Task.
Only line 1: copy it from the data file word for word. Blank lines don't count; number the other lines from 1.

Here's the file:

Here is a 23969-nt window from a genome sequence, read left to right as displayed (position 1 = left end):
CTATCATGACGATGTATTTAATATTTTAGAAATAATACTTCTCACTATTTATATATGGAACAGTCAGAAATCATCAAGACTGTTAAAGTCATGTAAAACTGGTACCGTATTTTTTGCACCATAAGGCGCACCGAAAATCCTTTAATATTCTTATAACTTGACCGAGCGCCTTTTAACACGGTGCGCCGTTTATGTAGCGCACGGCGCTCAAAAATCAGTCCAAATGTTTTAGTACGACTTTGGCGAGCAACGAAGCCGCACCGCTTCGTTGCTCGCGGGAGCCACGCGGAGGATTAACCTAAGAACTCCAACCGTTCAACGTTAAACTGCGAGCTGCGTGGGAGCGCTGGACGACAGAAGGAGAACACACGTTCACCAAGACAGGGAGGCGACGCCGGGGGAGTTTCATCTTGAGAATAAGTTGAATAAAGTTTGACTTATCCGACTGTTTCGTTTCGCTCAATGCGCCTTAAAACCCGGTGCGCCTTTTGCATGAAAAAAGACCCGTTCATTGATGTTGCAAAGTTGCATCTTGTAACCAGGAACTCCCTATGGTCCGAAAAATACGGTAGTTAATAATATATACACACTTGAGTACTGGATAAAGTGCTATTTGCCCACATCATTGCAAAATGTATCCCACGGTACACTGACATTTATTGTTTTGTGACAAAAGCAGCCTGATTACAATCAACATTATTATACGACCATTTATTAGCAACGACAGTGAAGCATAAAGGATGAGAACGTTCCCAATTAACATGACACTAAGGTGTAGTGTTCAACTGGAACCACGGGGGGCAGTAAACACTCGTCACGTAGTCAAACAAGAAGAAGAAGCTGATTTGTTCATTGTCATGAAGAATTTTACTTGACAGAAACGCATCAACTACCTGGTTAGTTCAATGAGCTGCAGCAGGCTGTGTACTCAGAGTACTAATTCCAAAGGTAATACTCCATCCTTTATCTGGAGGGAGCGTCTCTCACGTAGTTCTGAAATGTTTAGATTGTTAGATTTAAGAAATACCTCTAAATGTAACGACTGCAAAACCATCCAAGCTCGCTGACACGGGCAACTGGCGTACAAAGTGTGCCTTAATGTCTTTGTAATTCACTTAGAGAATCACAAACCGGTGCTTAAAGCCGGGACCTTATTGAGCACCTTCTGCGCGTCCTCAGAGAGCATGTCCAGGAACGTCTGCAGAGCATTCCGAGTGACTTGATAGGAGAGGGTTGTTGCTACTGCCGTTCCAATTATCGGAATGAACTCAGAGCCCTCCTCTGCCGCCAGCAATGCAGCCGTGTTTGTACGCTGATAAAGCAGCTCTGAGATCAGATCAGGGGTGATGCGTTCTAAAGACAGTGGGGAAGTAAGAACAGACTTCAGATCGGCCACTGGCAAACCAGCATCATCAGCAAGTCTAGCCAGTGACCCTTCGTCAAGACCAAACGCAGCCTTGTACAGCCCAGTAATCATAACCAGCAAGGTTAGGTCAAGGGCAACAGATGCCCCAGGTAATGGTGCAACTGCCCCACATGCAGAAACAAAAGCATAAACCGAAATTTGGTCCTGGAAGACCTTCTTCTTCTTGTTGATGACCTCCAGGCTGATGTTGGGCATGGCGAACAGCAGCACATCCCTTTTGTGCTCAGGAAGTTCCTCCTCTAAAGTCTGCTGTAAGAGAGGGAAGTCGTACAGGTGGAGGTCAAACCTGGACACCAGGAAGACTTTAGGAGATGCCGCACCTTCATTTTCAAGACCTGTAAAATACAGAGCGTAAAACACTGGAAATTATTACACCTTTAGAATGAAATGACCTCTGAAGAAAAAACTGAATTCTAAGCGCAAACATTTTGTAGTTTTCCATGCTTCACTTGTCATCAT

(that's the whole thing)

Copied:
Here is a 23969-nt window from a genome sequence, read left to right as displayed (position 1 = left end):